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Miriam Hospital receives renewal of NIH grant for AIDS Clinical Trials Group

(PROVIDENCE, R.I.) A $2.4 million grant renewal will support The Miriam Hospital's continued efforts in research and new treatments for HIV and AIDS. The Miriam Hospital is the largest HIV/AIDS care provider in the state.

The ACTG is a global network of 60 research sites with its operations and laboratory center based at Brigham and Women's Hospital in Boston. The ACTG conducts clinical trials in HIV-infected adults to test novel therapeutic interventions focused on HIV-associated inflammation and resulting end-organ disease, tuberculosis, viral hepatitis and HIV cure.

Karen Tashima, M.D., the lead researcher at The Miriam, received the National Institutes of Health grant renewal. Tashima leads the ACTG's Providence site, which operates under the program's Harvard/Boston/Providence Clinical Trials Unit. She says, "We are thrilled with the results that have come from the ACTG Network. The Miriam Hospital has been part of the Network since 2000. Our work has allowed us to foster new investigations and treatments for treating HIV and AIDS."

Tashima says, "The ACTG is an important HIV clinical studies network that, for example, proved that mother to child transmission could be dramatically reduced by having the pregnant woman take the anti-HIV medication AZT. Results of other ACTG studies have changed how we treat HIV infection, and have resulted in Department of Health and Human Services HIV guideline changes leading to improvements nationally in the standard of care for HIV treatment."

Dr. Tashima was the lead investigator and study chair for the OPTIONS trial that was conducted at 64 sites across the continental U.S. and in Puerto Rico. The OPTIONS trial was a multi-site study that showed patients with drug-resistant HIV can safely achieve viral suppression the primary goal of HIV therapy without incorporating the traditional class of HIV medications into their treatment regimen. The ACTG trial showed for the first time that treatment-experienced patients can leave out this class of medication, known as nucleoside reverse transcriptase inhibitors (NRTI), as part of the regimen. Treatment-experienced patients already need to take three active medications in order to achieve viral suppression, so eliminating NRTI medications can lessen pill burden and side effects.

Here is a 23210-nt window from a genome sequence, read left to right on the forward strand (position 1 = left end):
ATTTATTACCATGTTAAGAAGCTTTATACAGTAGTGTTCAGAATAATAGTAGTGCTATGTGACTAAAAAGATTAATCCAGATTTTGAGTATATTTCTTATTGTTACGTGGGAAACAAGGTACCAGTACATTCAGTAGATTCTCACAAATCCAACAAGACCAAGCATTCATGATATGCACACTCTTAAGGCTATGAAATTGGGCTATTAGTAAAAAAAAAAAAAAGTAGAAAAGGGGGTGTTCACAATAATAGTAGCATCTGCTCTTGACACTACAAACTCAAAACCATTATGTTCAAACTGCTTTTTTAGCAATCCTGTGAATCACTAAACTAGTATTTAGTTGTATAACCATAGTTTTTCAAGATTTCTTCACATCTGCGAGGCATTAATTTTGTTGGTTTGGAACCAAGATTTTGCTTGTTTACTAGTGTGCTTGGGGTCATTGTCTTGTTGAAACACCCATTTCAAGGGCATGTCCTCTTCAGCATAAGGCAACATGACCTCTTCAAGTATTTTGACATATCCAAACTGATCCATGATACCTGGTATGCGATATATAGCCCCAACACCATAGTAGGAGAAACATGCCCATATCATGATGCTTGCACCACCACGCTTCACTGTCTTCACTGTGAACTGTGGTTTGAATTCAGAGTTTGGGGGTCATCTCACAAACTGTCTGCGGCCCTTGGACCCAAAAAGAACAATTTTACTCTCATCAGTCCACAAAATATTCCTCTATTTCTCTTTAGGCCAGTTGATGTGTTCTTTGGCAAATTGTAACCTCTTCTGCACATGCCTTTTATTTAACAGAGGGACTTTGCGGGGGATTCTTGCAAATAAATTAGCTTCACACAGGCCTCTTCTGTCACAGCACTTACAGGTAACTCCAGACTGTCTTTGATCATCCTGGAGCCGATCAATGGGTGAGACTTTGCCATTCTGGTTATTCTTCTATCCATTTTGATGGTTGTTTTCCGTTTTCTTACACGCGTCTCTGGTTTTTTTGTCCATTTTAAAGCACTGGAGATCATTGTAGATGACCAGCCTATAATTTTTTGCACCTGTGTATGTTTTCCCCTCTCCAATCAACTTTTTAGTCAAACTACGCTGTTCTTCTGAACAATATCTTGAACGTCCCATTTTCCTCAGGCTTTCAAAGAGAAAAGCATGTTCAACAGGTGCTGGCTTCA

The Miriam Hospital is the largest care provider in Rhode Island, treating more than 1,500 patients with HIV who are under ongoing care. These patients have access to the latest treatments in HIV through our studies at The Immunology Center. Tashima says that she and other researchers in the ACTG look forward to more promising results coming from the research afforded by the grant renewal, which will allow The Miriam to continue to serve as an ACTG clinical research site for the 2014-2020 time period.


Contact: Elena Falcone-Relvas

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